Environment Minister Phil Hogan has criticised Dublin City Council over the short notice it gave householders and businesses about the introduction of severe water restrictions on Wednesday.
Amid complaints by many traders about the negative impact on their business after the first night of water shortages, Mr Hogan yesterday expressed concern about how the local authority had announced the restrictions “on the airwaves”.
The minister said it was important to have a communication plan. “It could have been managed and handled better.”
However, he stressed the problem was due to an unforeseen technical issue at the council’s water treatment plant at Ballymore Eustace, Co Kildare, which was “not easily resolved.”
Changes to the normal cloudiness of the water from the nearby Poulaphouca Reservoir has limited the council to treating just 225m litres of water on a daily basis compared to the normal level of 300m litres required to meet the water demands of 1.3m people.
Mr Hogan said he hoped a solution would be found quickly to enable the restrictions, which are operating between 8pm and 7am daily, to be lifted by next Monday. He acknowledged that the problem had resulted in serious inconvenience for many people but expressed confidence that the hours of restrictions would not need to be extended.
Last night fire crews at Dublin Fire Brigade braced themselves for one of the busiest nights of the year due to traditional Halloween bonfires which resulted in 600 call-outs last year.
A spokesperson for Dublin City Council said fire brigade units would not be hampered by the restrictions as a contingency plan had been put in place.
Asked on RTÉ’s News at One about possible compensation for traders who claimed Dublin businesses were losing €600,000 for each day of the restrictions, Mr Hogan said it was a matter between the council and its rate-payers.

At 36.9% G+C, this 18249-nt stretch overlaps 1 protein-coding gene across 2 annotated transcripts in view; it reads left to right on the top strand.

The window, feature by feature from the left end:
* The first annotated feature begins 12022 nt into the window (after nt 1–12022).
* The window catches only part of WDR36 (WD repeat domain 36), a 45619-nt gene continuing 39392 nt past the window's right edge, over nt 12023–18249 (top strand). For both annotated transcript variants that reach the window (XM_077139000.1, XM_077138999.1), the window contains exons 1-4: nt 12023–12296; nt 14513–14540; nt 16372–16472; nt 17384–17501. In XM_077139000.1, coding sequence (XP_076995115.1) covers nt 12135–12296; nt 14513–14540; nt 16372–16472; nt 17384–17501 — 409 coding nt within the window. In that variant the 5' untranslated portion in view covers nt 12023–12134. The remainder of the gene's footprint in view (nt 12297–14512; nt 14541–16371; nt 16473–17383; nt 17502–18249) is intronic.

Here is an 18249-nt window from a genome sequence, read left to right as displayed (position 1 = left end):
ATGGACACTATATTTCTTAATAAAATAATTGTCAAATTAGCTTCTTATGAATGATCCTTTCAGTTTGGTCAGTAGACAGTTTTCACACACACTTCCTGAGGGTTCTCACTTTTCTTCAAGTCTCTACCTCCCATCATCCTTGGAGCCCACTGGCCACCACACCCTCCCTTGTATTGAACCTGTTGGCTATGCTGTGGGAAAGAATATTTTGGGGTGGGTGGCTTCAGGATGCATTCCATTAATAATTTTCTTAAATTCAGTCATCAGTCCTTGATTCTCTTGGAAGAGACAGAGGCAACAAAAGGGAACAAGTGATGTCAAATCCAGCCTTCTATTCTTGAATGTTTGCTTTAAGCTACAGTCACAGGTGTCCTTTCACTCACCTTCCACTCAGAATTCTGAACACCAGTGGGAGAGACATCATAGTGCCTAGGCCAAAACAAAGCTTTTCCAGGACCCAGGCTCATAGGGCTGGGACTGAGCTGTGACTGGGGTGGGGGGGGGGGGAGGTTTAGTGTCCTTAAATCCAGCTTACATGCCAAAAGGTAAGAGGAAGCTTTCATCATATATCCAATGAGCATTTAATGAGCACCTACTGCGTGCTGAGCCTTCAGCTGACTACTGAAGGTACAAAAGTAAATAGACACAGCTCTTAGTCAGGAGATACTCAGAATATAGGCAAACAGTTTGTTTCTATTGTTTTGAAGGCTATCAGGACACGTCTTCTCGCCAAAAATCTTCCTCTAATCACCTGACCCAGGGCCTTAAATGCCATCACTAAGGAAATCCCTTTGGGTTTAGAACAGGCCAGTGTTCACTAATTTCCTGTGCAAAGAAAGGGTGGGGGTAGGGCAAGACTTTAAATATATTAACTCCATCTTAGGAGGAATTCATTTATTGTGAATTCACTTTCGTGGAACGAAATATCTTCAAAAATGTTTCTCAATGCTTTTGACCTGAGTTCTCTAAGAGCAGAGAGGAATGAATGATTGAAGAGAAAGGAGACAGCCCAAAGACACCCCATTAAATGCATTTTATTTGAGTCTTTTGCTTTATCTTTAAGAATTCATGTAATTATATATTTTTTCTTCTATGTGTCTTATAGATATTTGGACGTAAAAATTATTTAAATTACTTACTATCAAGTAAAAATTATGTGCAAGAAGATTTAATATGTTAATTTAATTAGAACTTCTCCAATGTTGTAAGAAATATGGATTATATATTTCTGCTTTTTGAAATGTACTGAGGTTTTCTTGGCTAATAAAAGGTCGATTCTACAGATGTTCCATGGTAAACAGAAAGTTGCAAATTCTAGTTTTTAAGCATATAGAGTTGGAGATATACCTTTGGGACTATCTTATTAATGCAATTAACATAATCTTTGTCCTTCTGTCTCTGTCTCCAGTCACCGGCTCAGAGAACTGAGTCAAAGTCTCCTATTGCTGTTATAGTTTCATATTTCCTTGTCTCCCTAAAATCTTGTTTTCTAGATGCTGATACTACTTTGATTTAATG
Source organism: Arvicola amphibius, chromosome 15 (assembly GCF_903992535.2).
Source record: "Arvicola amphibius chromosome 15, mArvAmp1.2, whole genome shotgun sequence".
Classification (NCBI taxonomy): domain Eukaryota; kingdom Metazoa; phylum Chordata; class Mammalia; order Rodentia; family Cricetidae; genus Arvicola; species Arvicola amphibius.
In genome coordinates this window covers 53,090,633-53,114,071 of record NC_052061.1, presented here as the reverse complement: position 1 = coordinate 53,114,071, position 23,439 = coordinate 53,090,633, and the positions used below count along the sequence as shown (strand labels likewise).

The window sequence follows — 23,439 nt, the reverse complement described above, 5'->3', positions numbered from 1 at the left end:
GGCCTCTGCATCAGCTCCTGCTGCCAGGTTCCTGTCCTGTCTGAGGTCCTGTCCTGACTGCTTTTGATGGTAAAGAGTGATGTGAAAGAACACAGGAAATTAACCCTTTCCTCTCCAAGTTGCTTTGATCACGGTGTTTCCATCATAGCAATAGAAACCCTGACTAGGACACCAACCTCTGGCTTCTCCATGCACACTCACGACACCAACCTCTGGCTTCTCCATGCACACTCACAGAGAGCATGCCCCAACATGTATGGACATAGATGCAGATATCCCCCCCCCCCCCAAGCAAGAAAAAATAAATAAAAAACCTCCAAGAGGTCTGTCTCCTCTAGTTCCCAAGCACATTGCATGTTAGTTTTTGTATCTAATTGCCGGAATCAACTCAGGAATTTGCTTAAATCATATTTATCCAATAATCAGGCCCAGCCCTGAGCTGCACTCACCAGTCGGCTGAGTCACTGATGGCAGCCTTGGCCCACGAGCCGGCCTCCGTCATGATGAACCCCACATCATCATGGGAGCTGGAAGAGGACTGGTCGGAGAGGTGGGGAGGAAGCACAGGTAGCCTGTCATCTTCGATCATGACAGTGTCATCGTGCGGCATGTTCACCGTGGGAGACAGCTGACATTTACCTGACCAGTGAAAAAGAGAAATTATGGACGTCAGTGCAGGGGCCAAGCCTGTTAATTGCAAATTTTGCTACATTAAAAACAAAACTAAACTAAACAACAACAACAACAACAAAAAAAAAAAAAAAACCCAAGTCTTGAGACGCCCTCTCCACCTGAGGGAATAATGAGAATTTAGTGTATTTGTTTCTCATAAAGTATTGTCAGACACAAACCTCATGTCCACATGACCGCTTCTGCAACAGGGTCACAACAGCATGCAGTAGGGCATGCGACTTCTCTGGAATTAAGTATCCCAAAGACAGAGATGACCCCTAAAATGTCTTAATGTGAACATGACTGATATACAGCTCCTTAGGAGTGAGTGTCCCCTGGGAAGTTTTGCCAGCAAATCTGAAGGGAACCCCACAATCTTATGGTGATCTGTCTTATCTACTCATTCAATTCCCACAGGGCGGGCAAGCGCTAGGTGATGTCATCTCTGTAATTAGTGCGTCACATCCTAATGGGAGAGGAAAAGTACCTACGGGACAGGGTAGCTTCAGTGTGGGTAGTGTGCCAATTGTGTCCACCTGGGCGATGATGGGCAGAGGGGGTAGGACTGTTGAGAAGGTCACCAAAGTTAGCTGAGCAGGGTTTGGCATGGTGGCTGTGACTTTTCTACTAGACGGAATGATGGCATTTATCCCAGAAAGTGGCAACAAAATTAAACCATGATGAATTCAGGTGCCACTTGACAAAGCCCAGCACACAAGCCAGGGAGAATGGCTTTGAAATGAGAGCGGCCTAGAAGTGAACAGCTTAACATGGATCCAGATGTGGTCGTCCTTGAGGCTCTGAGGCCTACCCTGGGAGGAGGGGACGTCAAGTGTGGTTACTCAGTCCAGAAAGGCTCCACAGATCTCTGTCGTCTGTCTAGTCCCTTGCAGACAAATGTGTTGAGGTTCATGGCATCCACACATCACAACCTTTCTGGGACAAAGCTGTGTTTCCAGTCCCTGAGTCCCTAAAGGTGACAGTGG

However, he claimed emergency services, including the provision of water tankers, would be made available if requested by Dublin City Council.
Mr Hogan criticised the high leakage rate from the national pipe network, which he described as “disgracefully high” in some locations.
The Commission for Energy Regulation has estimated that 41% of all water is lost in the network.
Mr Hogan said the establishment of Irish Water and the introduction of water metering should result in greater efficiencies as and reduced consumption of up to 15%. However, he expressed concern about possible delays to a controversial €500m plan to drain water from the River Shannon to guarantee water supplies for the greater Dublin region which has a target completion date of 2020.
Meanwhile, the Restaurants Association of Ireland said the water restrictions seemed to be having a negative impact on pre-bookings for restaurants this weekend.
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